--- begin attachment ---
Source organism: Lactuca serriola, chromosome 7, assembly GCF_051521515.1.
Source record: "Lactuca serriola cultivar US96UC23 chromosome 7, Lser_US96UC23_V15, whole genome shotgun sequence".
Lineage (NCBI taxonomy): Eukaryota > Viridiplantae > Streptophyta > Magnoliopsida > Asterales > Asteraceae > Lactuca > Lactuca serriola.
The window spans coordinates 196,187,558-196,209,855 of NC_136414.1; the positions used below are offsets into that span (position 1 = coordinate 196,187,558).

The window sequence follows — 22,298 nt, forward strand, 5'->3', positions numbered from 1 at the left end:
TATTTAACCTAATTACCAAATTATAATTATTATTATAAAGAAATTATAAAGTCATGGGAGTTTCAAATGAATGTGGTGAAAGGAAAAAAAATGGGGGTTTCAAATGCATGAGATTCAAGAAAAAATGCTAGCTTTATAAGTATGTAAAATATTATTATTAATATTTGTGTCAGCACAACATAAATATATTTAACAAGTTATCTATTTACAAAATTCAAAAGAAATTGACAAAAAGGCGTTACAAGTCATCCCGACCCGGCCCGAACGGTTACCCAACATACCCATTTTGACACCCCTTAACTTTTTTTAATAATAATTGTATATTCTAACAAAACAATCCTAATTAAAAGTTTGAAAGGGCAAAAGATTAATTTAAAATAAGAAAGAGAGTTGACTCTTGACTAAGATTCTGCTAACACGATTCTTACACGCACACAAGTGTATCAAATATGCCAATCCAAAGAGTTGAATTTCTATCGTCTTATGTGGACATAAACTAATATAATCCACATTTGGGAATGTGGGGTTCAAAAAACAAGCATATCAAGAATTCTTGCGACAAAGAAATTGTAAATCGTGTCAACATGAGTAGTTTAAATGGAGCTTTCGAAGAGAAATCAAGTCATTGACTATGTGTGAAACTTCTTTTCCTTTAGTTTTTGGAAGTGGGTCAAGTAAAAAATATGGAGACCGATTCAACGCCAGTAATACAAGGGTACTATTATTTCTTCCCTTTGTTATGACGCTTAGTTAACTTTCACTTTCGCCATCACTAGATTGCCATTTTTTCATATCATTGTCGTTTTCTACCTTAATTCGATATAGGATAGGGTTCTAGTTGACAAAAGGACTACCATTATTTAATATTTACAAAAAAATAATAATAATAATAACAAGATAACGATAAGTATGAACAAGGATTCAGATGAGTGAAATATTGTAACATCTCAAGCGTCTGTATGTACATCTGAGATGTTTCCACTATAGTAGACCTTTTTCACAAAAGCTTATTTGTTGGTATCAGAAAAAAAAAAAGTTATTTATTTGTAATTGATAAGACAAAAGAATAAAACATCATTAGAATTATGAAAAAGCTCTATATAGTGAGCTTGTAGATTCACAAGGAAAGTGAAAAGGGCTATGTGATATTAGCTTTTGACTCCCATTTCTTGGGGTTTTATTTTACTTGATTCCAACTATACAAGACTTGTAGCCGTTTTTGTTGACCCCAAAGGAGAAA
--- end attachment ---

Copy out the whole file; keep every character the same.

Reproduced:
Source organism: Lactuca serriola, chromosome 7, assembly GCF_051521515.1.
Source record: "Lactuca serriola cultivar US96UC23 chromosome 7, Lser_US96UC23_V15, whole genome shotgun sequence".
Lineage (NCBI taxonomy): Eukaryota > Viridiplantae > Streptophyta > Magnoliopsida > Asterales > Asteraceae > Lactuca > Lactuca serriola.
The window spans coordinates 196,187,558-196,209,855 of NC_136414.1; the positions used below are offsets into that span (position 1 = coordinate 196,187,558).

The window sequence follows — 22,298 nt, forward strand, 5'->3', positions numbered from 1 at the left end:
TATTTAACCTAATTACCAAATTATAATTATTATTATAAAGAAATTATAAAGTCATGGGAGTTTCAAATGAATGTGGTGAAAGGAAAAAAAATGGGGGTTTCAAATGCATGAGATTCAAGAAAAAATGCTAGCTTTATAAGTATGTAAAATATTATTATTAATATTTGTGTCAGCACAACATAAATATATTTAACAAGTTATCTATTTACAAAATTCAAAAGAAATTGACAAAAAGGCGTTACAAGTCATCCCGACCCGGCCCGAACGGTTACCCAACATACCCATTTTGACACCCCTTAACTTTTTTTAATAATAATTGTATATTCTAACAAAACAATCCTAATTAAAAGTTTGAAAGGGCAAAAGATTAATTTAAAATAAGAAAGAGAGTTGACTCTTGACTAAGATTCTGCTAACACGATTCTTACACGCACACAAGTGTATCAAATATGCCAATCCAAAGAGTTGAATTTCTATCGTCTTATGTGGACATAAACTAATATAATCCACATTTGGGAATGTGGGGTTCAAAAAACAAGCATATCAAGAATTCTTGCGACAAAGAAATTGTAAATCGTGTCAACATGAGTAGTTTAAATGGAGCTTTCGAAGAGAAATCAAGTCATTGACTATGTGTGAAACTTCTTTTCCTTTAGTTTTTGGAAGTGGGTCAAGTAAAAAATATGGAGACCGATTCAACGCCAGTAATACAAGGGTACTATTATTTCTTCCCTTTGTTATGACGCTTAGTTAACTTTCACTTTCGCCATCACTAGATTGCCATTTTTTCATATCATTGTCGTTTTCTACCTTAATTCGATATAGGATAGGGTTCTAGTTGACAAAAGGACTACCATTATTTAATATTTACAAAAAAATAATAATAATAATAACAAGATAACGATAAGTATGAACAAGGATTCAGATGAGTGAAATATTGTAACATCTCAAGCGTCTGTATGTACATCTGAGATGTTTCCACTATAGTAGACCTTTTTCACAAAAGCTTATTTGTTGGTATCAGAAAAAAAAAAAGTTATTTATTTGTAATTGATAAGACAAAAGAATAAAACATCATTAGAATTATGAAAAAGCTCTATATAGTGAGCTTGTAGATTCACAAGGAAAGTGAAAAGGGCTATGTGATATTAGCTTTTGACTCCCATTTCTTGGGGTTTTATTTTACTTGATTCCAACTATACAAGACTTGTAGCCGTTTTTGTTGACCCCAAAGGAGAAA